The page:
I suggest coconut water kefir, goat milk kefir, coconut yogurt, unpasteurized sauerkraut, kombucha, miso, and natto – at least three sources daily. This, in addition to a sugar free (and artificial sweetener free) diet will help tremendously in building an immune system that is both stronger and better regulated. 

For additional help regulating immunity I also recommend a group of herbs called adaptogens. They are uniquely able to help the immune and nervous systems mount healthy responses to stressors and then calm back down in interval states. In short, they help the body adapt! A blend of these together is most potent, preferably in a tincture form that can be dropped into water 2-3x a day in season. 

The herbs that are most beneficial depends on the specific needs of the person, so I prefer to make custom blends for clients. But I generally like Astragalus, which has been used for centuries in Traditional Chinese Medicine to support immunity and for liver disease and to build healthy blood. It’s now being used as an adjuvant to chemotherapy for cancer, because of its effect on the immune system and it has been associated with significantly increased rates of survival. 

Other adaptogens I like include the little known jiaogulan (now being researched for many health conditions, including anti-cancer effects) and medicinal mushrooms, like reishi. Licorice is a great choice when there are also digestive upsets, especially if paired with herbs that amplify those characteristics. You see, with herbs the final product is more than the sum of the parts because they work synergistically. This is why custom compounding is of such value for specific issues. 

I also suggest supplementing with cod liver oil. The health benefits of essential fatty acids are well documented (omegas), but cod liver oil is unique in that it also possesses the converted form of vitamin A – which is the most potent antiviral of all the vitamins, and vitamin D, which we now know plays an integral role in immunity. There is even research suggesting it is the interplay and ratio of these 2 that is most important in immune responses.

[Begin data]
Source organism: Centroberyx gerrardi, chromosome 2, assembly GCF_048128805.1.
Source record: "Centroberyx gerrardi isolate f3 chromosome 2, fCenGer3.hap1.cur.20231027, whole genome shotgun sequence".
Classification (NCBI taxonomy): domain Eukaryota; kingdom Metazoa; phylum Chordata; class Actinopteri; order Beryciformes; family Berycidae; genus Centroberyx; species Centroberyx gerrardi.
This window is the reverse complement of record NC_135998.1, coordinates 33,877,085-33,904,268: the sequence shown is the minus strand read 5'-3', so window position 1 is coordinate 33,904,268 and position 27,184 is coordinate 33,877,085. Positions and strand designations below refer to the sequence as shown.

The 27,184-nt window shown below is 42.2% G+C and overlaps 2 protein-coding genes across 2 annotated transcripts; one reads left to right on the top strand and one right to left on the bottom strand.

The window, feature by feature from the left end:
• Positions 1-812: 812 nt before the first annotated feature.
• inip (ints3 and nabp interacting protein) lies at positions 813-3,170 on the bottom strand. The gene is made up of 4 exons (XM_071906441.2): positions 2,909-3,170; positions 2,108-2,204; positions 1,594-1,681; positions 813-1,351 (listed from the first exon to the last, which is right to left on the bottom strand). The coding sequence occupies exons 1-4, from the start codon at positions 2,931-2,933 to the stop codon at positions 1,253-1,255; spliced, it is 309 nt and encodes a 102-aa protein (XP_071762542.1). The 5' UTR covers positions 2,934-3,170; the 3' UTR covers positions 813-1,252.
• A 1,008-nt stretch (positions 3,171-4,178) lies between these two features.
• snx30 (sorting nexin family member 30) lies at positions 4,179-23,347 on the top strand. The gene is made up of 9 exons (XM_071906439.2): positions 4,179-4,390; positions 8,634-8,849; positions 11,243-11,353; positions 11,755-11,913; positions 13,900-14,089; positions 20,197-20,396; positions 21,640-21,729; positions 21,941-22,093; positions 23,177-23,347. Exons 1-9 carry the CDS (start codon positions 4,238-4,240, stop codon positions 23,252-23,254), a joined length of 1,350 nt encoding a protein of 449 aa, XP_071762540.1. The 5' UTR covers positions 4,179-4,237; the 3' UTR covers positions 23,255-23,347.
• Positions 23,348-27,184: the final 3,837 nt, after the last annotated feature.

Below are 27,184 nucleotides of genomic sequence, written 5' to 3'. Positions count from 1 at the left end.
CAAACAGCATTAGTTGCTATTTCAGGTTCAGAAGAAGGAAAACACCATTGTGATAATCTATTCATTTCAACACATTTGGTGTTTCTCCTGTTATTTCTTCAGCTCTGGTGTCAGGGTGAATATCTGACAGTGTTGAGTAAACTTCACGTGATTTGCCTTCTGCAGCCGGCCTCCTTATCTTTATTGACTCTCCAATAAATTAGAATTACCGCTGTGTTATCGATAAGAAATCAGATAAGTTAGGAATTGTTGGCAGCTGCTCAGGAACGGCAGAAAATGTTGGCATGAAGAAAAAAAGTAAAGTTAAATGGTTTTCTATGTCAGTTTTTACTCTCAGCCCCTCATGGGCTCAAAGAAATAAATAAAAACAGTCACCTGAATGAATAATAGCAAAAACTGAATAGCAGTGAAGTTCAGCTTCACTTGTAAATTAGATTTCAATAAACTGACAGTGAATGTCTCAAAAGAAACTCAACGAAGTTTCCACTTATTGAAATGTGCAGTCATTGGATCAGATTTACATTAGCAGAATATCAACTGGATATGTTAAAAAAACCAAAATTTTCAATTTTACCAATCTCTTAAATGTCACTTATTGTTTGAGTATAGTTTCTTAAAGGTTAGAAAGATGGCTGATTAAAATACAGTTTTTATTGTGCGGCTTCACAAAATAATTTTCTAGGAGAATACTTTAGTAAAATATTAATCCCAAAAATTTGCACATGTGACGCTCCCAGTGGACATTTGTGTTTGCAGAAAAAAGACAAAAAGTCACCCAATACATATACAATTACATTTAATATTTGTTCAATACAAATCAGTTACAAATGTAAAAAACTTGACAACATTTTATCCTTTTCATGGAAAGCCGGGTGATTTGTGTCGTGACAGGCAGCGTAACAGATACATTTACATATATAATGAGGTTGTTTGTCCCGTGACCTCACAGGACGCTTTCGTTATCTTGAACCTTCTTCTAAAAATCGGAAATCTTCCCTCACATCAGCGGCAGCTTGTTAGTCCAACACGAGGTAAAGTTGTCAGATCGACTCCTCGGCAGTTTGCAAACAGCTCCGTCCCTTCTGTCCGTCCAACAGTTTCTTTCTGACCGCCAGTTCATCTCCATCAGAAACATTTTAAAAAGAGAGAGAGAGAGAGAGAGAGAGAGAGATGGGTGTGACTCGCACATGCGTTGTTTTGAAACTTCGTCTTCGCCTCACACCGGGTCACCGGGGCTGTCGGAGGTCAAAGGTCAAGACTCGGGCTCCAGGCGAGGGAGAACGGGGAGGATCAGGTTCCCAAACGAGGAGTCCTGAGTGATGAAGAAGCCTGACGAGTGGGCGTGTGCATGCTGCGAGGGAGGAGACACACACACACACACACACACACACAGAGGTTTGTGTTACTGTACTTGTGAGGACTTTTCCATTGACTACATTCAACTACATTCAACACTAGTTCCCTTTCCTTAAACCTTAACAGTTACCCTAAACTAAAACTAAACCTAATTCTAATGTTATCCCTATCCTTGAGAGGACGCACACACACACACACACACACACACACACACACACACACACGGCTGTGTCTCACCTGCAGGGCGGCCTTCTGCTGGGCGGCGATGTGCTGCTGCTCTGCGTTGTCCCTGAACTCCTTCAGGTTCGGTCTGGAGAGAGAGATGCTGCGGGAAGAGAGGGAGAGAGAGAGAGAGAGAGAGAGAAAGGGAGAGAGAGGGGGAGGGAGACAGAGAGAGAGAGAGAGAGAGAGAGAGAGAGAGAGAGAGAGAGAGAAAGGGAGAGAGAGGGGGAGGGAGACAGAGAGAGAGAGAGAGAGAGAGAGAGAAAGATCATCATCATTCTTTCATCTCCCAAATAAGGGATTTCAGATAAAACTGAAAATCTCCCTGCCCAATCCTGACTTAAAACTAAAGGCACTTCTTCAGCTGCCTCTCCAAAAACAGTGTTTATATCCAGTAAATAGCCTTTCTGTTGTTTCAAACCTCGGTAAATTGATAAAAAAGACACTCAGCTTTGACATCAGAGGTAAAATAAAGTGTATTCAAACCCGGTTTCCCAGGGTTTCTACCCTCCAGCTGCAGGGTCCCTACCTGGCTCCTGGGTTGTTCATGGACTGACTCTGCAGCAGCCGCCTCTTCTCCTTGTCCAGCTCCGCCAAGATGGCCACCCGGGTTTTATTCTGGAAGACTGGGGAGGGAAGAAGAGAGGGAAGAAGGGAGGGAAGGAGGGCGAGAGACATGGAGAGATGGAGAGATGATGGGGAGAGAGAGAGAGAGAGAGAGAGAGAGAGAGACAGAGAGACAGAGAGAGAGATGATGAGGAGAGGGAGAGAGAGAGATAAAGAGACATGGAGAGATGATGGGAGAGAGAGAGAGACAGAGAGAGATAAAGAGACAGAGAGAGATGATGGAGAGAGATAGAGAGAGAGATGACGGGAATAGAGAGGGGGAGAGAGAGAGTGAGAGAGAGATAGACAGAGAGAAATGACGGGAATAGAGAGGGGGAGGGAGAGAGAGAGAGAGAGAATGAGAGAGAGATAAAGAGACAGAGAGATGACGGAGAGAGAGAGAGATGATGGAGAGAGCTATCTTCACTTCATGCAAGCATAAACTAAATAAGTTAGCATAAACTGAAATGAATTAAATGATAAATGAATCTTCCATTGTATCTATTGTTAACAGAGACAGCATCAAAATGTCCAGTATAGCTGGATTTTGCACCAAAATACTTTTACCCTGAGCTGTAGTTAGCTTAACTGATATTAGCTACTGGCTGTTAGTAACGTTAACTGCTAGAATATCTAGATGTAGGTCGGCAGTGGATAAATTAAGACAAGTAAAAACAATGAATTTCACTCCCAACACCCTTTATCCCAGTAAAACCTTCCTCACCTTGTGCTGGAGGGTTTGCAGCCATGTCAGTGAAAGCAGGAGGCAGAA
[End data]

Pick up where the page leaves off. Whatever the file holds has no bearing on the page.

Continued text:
Many people turn to vitamin C as their go-to antiviral and antioxidant for cold season (thanks to the work of Linus Pauling – the father of the term Orthomolecular!) but the advantage of vitamin A and D over C is that it takes copious vitamin C – taken in divided doses – to do what vitamin A and D can. Why? Vitamin C is water soluble and excreted by the body whenever the level gets high. Unless you are doing lipid C or intravenous, this makes it hard to get to and stay at therapeutic levels. Whereas Vitamin A and D in their natural (oil) form are not so easily excreted, so they continue to circulate around the body doing their work, and it’s easier to get to and maintain a therapeutic level when it’s needed. For this reason it is essential to work with a knowledgeable practitioner if you are going to take any more than the recommended dosage and absolutely do not exceed that dose during pregnancy or if there is any risk of pregnancy.

To quote one study, “Vitamins A and D have received particular attention in recent years as these vitamins have been shown to have an unexpected and crucial effect on the immune response. We present and discuss our current understanding of the essential roles of vitamins in modulating a broad range of immune processes, such as lymphocyte activation and proliferation, T-helper-cell differentiation, tissue-specific lymphocyte homing, the production of specific antibody isotypes and regulation of the immune response. Finally, we discuss the clinical potential of vitamin A and D metabolites for modulating tissue-specific immune responses and for preventing and/or treating inflammation and autoimmunity.”